So just being able to tell Siri to tone it down would be the equiv­a­lent of rear­rang­ing your Pho­to­shop palets. And in a next inter­ac­tion Siri might care­ful­ly try some humor again to gauge your response. And if you encour­age her, she might be more humor­ous again.

Enough about fun­ny Siri for now because it’s a bit of a sil­ly exam­ple.

Fun­ny Siri, although she’s a bit of a Sil­ly exam­ple, does illus­trate anoth­er prob­lem I am try­ing to wrap my head around. How does an intel­li­gent tool for cre­ativ­i­ty com­mu­ni­cate its inter­nal state? Because it is prob­a­bilis­tic, it can’t be eas­i­ly mapped to a graph­ic infor­ma­tion dis­play. And so our old way of manip­u­lat­ing state, and more specif­i­cal­ly adapt­ing a tool to our needs becomes very dif­fer­ent too.

It seems to be best for an intel­li­gent sys­tem to be open to sug­ges­tions from users about how to behave. Adapt­ing an intel­li­gent cre­ative tool is less like rear­rang­ing your work­space and more like coor­di­nat­ing with a cowork­er.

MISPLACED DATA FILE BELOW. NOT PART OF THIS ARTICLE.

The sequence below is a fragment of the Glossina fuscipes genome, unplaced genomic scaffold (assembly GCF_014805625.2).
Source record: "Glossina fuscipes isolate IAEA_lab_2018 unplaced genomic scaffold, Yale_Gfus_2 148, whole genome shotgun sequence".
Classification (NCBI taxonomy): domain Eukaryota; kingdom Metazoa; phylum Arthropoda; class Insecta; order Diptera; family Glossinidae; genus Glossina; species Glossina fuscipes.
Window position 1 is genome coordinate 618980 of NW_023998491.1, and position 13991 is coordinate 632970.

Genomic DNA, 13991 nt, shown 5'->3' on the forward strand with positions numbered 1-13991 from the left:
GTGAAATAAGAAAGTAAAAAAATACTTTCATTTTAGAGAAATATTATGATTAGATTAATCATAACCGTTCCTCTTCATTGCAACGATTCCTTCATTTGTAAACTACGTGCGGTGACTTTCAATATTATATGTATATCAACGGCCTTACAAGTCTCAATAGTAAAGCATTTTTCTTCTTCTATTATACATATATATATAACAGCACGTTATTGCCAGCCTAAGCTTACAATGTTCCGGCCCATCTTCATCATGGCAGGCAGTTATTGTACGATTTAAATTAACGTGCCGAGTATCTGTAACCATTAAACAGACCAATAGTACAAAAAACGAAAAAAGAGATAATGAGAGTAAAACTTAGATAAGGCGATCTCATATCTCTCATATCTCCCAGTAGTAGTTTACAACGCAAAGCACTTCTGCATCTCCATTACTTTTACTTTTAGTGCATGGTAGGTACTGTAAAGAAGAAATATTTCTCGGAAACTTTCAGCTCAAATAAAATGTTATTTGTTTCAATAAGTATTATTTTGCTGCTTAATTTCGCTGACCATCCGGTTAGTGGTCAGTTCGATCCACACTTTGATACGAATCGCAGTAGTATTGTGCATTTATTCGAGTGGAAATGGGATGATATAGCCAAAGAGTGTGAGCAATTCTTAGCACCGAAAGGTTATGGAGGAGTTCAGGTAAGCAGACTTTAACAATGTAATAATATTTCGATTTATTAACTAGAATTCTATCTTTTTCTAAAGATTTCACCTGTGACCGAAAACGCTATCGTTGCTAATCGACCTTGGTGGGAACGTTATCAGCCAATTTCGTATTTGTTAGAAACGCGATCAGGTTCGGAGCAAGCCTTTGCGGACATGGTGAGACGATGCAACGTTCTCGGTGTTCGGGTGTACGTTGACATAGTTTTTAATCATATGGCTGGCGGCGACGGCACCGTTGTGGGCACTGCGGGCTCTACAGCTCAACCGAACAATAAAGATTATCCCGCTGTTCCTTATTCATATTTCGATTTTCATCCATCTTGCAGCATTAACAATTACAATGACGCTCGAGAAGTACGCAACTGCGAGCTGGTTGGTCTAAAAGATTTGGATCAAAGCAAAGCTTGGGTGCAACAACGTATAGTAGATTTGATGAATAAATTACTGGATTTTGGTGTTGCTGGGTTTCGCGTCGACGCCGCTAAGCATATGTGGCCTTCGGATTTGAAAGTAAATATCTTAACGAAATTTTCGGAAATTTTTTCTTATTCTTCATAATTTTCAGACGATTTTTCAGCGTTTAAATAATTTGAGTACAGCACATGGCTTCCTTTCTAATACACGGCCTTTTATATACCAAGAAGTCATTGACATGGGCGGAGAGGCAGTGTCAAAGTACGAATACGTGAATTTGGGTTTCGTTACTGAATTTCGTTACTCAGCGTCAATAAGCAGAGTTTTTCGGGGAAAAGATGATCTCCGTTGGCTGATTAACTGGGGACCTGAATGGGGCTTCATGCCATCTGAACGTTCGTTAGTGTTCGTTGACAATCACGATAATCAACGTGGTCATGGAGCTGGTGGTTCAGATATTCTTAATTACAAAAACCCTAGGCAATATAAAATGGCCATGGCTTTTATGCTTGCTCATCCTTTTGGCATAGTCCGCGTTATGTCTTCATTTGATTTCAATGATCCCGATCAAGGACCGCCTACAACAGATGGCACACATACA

My ide­al is for this to be done in the same mode (and so using the same con­trols) as when doing the work itself. I expect this to allow for more flu­id inter­ac­tions, going back and forth between doing the work at hand, and meta-com­mu­ni­ca­tion about how the sys­tem sup­ports the work. I think if we look at how peo­ple col­lab­o­rate this hap­pens a lot, com­mu­ni­ca­tion and meta-com­mu­ni­ca­tion going on con­tin­u­ous­ly in the same chan­nels.

We don’t need a self-aware arti­fi­cial intel­li­gence to do this. We need to apply what com­put­er sci­en­tists call super­vised learn­ing. The basic idea is to pro­vide a sys­tem with exam­ple inputs and desired out­puts, and let it infer the nec­es­sary rules from them. If the results are unsat­is­fac­to­ry, you sim­ply con­tin­ue train­ing it until it per­forms well enough.

A super fun exam­ple of this approach is the Wek­ina­tor, a piece of machine learn­ing soft­ware for cre­at­ing musi­cal instru­ments. Below is a video in which Wekinator’s cre­ator Rebec­ca Fiebrink per­forms sev­er­al demos.